On 26-27 May 2022, the Nineteenth International Conference in Commemoration of Professor Marco Biagi took place in Modena, Italy, at the Marco Biagi Foundation, University of Modena and Reggio Emilia. The title of this conference was: “Work Beyond the Pandemic. Towards a Human-Centered Recovery.”
I had the pleasure of chairing a panel on “Digital Transformation in the Workplace”. The topic of digitalization and the impact on the world of work, has obviously become increasingly prominent in labour law. One of the questions is whether we can reconstruct how we have been approaching this debate in the past, and whether the pandemic (Covid-19) has brought new pathways of the problem definitions or the ways of thinking.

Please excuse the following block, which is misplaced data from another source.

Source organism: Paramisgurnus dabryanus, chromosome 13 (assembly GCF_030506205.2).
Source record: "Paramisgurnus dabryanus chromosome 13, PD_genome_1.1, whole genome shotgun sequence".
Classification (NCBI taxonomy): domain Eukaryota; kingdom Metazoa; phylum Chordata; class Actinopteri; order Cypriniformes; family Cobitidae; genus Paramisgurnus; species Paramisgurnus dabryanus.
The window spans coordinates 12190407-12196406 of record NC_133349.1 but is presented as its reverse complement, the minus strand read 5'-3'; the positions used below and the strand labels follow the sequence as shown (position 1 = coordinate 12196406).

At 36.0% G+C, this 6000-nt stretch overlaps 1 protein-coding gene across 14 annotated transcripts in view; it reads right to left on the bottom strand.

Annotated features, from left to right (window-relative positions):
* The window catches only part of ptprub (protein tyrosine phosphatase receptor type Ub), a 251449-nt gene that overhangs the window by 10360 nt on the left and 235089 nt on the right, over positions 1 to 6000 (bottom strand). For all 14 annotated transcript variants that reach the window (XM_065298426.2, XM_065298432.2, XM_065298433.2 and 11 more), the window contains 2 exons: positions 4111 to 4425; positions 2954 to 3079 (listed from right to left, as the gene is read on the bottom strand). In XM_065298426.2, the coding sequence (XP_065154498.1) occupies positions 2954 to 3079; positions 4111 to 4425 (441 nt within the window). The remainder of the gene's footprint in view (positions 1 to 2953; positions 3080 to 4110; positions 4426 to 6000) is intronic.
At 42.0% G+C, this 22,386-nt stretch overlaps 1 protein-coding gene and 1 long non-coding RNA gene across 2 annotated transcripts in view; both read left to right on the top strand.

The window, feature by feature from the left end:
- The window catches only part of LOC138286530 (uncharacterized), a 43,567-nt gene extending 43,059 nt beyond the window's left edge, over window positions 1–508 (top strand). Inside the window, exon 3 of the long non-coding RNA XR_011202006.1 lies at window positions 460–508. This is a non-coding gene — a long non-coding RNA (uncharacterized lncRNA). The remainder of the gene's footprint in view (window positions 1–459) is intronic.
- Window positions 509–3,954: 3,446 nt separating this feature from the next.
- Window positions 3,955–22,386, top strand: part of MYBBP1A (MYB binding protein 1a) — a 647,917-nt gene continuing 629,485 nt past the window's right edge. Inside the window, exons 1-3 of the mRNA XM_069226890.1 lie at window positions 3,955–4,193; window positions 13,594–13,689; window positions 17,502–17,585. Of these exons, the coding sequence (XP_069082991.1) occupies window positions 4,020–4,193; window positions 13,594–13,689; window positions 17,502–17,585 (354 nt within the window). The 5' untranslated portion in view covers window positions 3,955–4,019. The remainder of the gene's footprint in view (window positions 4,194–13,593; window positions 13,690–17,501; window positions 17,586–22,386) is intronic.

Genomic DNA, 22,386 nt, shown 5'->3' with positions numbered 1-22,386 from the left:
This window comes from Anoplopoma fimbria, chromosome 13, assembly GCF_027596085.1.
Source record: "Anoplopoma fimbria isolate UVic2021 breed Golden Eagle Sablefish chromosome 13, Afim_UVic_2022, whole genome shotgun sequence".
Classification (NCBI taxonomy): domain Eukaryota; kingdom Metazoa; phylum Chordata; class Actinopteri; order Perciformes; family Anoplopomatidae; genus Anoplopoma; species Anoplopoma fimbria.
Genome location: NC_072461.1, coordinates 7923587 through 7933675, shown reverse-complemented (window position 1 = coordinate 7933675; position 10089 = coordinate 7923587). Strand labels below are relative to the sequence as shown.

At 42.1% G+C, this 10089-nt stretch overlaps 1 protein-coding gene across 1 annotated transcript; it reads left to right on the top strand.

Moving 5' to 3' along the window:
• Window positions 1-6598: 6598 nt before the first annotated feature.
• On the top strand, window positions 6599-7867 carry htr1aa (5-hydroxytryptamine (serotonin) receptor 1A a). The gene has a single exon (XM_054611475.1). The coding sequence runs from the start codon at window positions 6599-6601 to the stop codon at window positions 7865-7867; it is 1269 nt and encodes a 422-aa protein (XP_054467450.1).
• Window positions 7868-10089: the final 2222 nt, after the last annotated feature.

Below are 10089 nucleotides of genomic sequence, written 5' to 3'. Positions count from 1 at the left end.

The first paper in the panel session, presented by Beryl ter Haar (University of Warsaw) and Marta Otto (University of Lodz), focused on “AI for a more human-friendly workplace recovery”. The title suggests a normative direction. What the authors wish to undertake is to explore paradigm shifts drawing on a wide variety of literature, research and empirical information from different social science disciplines. It is, indeed, relevant to acquire a ‘helicopter view’ of all changes happening in the complex world we live and work in. Labour law is, after all, a reflexive (as the two panelists argue) or a responsive (as I would argue) legal discipline. The authors point out that, in re-imagining work and re-thinking labour law, new generations of workers may rather prefer attention to self-development and personal enrichment rather than careers, money and prestige. This may be connected with new views on broader economic theories implying more attention to welfare, wellbeing and less materialistic output. The question is, can we have a human friendly workplace, based on artificial intelligence, as the authors wonder. Looking at the human-in-command approaches that are found back in recent policy documents as well as in scholarship, there is some room for optimism. But it remains certainly a requirement that AI at work will be subject to a responsive regulatory environment, including principles and approaches of labour law.